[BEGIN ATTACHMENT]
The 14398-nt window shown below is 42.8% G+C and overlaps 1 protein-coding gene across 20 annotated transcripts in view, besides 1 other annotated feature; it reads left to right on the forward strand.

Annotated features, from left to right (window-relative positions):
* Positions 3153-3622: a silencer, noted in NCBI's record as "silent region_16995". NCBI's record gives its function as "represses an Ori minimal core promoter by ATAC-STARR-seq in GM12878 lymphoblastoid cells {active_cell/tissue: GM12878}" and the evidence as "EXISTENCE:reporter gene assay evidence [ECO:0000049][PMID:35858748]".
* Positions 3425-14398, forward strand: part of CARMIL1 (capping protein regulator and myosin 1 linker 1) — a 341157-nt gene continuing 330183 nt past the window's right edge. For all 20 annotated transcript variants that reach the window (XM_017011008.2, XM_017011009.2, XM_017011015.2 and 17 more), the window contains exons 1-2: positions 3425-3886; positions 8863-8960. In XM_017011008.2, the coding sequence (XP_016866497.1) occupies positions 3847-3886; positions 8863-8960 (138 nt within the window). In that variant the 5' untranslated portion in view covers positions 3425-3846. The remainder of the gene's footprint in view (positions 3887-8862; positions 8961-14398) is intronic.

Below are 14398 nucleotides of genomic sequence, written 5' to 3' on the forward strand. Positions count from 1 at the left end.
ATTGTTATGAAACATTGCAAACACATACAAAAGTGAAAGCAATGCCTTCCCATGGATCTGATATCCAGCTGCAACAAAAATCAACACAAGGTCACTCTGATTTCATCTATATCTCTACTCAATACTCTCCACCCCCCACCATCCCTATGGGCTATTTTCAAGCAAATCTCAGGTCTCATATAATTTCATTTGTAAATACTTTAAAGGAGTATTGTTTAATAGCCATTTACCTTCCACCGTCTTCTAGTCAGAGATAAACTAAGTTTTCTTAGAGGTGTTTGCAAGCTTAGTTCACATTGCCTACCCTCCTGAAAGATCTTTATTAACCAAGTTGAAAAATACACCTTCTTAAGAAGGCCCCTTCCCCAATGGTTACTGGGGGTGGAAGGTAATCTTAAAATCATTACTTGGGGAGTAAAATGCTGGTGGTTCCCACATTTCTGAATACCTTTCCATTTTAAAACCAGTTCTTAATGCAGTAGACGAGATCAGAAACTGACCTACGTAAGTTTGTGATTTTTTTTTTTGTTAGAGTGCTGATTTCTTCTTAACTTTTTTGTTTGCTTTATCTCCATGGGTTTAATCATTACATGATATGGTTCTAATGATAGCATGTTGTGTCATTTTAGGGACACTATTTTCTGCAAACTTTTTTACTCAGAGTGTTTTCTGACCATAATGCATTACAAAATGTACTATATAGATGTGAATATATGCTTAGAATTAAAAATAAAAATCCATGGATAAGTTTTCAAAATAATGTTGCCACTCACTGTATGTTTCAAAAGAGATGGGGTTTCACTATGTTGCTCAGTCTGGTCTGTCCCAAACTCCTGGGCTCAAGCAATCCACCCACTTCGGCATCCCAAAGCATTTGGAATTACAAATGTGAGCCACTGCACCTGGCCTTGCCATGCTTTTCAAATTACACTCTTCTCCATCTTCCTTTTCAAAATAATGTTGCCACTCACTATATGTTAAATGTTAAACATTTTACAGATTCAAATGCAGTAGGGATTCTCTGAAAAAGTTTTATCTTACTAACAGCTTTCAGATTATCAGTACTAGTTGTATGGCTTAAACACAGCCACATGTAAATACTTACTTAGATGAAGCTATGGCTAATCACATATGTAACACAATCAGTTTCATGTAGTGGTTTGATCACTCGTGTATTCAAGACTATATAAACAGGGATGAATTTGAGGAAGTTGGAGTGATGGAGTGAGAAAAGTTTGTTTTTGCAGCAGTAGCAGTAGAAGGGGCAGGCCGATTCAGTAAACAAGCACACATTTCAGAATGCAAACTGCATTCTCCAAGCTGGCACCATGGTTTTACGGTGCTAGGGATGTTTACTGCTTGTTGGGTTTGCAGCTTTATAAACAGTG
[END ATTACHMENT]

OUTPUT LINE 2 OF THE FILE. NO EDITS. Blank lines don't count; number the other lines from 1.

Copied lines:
Annotated features, from left to right (window-relative positions):